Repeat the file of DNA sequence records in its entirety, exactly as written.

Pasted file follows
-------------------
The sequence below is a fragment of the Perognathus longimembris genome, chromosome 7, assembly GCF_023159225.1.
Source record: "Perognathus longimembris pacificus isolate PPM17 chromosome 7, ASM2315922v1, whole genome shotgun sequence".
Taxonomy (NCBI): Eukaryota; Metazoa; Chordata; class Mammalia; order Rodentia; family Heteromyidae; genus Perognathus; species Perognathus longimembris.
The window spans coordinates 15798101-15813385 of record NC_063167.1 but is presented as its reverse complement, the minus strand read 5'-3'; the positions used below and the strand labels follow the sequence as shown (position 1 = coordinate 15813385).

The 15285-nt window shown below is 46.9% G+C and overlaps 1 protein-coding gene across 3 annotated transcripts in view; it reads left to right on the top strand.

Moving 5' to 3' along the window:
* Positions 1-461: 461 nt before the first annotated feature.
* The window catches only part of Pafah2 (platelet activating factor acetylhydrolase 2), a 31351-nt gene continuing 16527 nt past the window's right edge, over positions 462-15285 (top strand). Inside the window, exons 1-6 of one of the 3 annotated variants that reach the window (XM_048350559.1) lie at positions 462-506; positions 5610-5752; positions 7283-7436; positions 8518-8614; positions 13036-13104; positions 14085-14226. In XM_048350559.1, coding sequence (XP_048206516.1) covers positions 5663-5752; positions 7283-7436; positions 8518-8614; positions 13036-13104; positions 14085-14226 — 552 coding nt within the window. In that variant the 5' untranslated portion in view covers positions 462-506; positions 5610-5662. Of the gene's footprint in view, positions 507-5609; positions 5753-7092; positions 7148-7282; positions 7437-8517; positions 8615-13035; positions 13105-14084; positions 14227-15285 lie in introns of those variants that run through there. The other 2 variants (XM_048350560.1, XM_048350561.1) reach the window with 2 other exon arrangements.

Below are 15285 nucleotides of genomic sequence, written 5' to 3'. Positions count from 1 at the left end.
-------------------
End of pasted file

The sequence below is a fragment of the Perognathus longimembris genome, chromosome 7, assembly GCF_023159225.1.
Source record: "Perognathus longimembris pacificus isolate PPM17 chromosome 7, ASM2315922v1, whole genome shotgun sequence".
Taxonomy (NCBI): Eukaryota; Metazoa; Chordata; class Mammalia; order Rodentia; family Heteromyidae; genus Perognathus; species Perognathus longimembris.
The window spans coordinates 15798101-15813385 of record NC_063167.1 but is presented as its reverse complement, the minus strand read 5'-3'; the positions used below and the strand labels follow the sequence as shown (position 1 = coordinate 15813385).

The 15285-nt window shown below is 46.9% G+C and overlaps 1 protein-coding gene across 3 annotated transcripts in view; it reads left to right on the top strand.

Moving 5' to 3' along the window:
* Positions 1-461: 461 nt before the first annotated feature.
* The window catches only part of Pafah2 (platelet activating factor acetylhydrolase 2), a 31351-nt gene continuing 16527 nt past the window's right edge, over positions 462-15285 (top strand). Inside the window, exons 1-6 of one of the 3 annotated variants that reach the window (XM_048350559.1) lie at positions 462-506; positions 5610-5752; positions 7283-7436; positions 8518-8614; positions 13036-13104; positions 14085-14226. In XM_048350559.1, coding sequence (XP_048206516.1) covers positions 5663-5752; positions 7283-7436; positions 8518-8614; positions 13036-13104; positions 14085-14226 — 552 coding nt within the window. In that variant the 5' untranslated portion in view covers positions 462-506; positions 5610-5662. Of the gene's footprint in view, positions 507-5609; positions 5753-7092; positions 7148-7282; positions 7437-8517; positions 8615-13035; positions 13105-14084; positions 14227-15285 lie in introns of those variants that run through there. The other 2 variants (XM_048350560.1, XM_048350561.1) reach the window with 2 other exon arrangements.

Below are 15285 nucleotides of genomic sequence, written 5' to 3'. Positions count from 1 at the left end.